Satsuma ware is a type of Japanese ceramic, originally made by Korean potters who emigrated to the Southern province of Satsuma around 1600. Although early Satsuma wares were made from dark and plainly decorated clays, the name of this style is today associated with elaborately decorated, ivory-coloured ceramics. Satsuma wares shown at the 1867 Exposition Universelle de Paris and the Vienna International Exposition of 1873 were greatly admired and became highly sought after in the West. Using gilding, coloured enamels and a crackled glaze, potters across Japan developed intricate painting techniques to cater to this considerable demand.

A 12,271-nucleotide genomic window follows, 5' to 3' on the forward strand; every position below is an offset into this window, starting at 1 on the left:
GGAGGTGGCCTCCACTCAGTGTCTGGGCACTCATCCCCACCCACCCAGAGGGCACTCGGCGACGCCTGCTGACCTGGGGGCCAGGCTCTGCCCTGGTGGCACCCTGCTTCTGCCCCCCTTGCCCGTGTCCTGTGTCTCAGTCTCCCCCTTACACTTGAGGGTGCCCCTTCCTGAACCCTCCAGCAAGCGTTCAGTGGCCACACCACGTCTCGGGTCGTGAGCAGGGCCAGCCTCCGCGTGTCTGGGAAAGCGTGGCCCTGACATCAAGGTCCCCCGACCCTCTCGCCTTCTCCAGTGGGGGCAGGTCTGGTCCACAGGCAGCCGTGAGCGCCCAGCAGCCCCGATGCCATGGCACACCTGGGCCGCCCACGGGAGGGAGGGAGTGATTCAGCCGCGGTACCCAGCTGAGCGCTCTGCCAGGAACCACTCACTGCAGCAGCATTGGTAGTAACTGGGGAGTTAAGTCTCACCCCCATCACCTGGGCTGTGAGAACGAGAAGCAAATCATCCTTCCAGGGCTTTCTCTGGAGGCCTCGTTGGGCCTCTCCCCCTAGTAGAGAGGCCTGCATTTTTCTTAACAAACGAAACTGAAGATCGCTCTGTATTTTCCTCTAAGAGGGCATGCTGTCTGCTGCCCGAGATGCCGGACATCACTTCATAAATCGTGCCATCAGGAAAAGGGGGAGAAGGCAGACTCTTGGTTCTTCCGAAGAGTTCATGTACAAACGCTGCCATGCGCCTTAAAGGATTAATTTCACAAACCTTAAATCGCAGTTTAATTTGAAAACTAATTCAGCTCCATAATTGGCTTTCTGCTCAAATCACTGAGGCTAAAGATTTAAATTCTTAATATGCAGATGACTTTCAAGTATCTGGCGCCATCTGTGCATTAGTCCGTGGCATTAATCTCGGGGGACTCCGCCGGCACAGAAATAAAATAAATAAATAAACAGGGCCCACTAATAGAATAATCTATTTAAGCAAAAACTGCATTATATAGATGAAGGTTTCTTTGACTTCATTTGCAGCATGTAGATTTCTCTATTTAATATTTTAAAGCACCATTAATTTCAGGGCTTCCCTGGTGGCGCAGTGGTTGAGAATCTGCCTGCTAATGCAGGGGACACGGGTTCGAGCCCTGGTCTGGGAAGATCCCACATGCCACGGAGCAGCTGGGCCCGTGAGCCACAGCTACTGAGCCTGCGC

This Satsuma teapot was made by Yabu Meizan (1853-1934), one of the most accomplished Satsuma painters. After training as a ceramic decorator in Awaji and Tokyo, Yabu Meizan set up his business in Osaka, where he employed around 15 artists to decorate blank earthenware with fine Satsuma ornament. Highly acclaimed both in Japan and the wider world, he served on the judging committee of the Japan-British exhibition in 1910 and displayed many of his workshop’s wares at international expositions. This teapot bears two framed scenes unrelated to each other. One side features fishermen drifting in their boats along the banks of Miyajima, the ‘shrine island’ in Hiroshima bay (western Japan). The large torii (gateway) which becomes partially submerged at high tide is here depicted rising right above the water, with the famed Shinto shrine to its left. The reverse shows a long procession of daimyō (feudal lords). From 1635 until 1862, all daimyō and their families were required to make an annual journey to Edo (modern Tokyo) to pay their respects to the shogun, or military ruler of Japan. The purpose of this annual event, known as Sankin-kōtai, was to strengthen control over the hundreds of feudal lords across Japan. These processions to Edo, known as daimyō gyoretsu, were carefully organised formations including the lead daimyō, mounted and unmounted samurai, banner carriers, personal attendants, and porters bearing appropriate gifts for the shogun (military ruler).